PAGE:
A NEW stretch of road in the picturesque Copley Valley has become a magnet for joy riders.
They whip across the new bridge at frightening speeds and perform handbrake turns at the end of the pristine asphalf strip, according to witnesses.
But the police are on their case and senior councillors have promised to investigate.
Mick Coughlan, a member of the Copley Valley Environmental Group, told Calderdale Council’s cabinet he had seen the boy racers in action.
“This used to be an area for drug dealing but at weekends and bank holidays, it has been taken over by the joy riders.
“As the bridge and roadway are in the ownership of the council, it is time it took some action,” he said.
Councillor John Ford (Con, Elland) said he too had serious concerns, having seen and heard these activities while walking on the nearby Calder and Hebble tow path at weekends.
He said the police appeared to have taken some action but had so far been unable to put a halt to the practice.
Ward councillor Pauline Nash (Lib-Dem, Skircoat) said she would make regular visits to the site and report back.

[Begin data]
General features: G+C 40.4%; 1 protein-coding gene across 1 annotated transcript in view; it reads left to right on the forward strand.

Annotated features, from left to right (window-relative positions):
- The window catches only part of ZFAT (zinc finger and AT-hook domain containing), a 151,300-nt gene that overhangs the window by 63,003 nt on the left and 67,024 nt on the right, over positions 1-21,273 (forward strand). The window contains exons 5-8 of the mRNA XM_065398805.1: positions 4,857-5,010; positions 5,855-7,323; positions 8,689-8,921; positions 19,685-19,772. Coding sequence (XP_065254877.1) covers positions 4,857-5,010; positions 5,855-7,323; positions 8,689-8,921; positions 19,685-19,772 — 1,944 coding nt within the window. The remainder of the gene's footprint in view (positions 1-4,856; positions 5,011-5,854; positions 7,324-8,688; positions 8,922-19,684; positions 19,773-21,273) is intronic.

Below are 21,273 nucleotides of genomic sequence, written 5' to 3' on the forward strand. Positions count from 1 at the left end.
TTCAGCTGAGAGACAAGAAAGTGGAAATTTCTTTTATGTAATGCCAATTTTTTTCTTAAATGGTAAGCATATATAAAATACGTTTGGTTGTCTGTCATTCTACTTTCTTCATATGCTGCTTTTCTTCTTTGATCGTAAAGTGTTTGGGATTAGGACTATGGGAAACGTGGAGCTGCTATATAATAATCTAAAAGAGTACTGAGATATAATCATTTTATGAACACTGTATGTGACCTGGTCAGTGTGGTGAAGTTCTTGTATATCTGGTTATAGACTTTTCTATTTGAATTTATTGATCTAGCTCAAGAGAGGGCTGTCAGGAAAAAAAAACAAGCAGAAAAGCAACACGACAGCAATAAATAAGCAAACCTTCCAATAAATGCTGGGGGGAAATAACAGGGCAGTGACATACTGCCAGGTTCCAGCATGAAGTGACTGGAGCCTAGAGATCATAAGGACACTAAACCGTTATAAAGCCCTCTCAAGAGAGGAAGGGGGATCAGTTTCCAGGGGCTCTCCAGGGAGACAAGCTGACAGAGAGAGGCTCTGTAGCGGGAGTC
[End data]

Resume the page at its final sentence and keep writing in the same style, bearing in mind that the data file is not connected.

Police Inspector Derek Oldham said they had received some calls about this problem and they would continue to monitor the site. “We will be talking to nearby residents to assess what’s going on.”
The new road and bridge over the canal and the River Calder, at Copley, will eventually provide a link between Wakefield Road and Holmes Road, in Sowerby Bridge.
For now, it is being used as an unofficial overflow car park for Lloyds workers.
The new road at Copley is the first element of a £60 million economic recovery scheme which also involves building homes and workshops. The project was approved in principle by the council years ago but the details are still generating complaints and objections. Calderdale Council is managing the scheme in partnership with the developers GenR8. It is intended to build 214 houses and flats, and create up to 600 jobs in retail and leisure, a new nature reserve and allotments.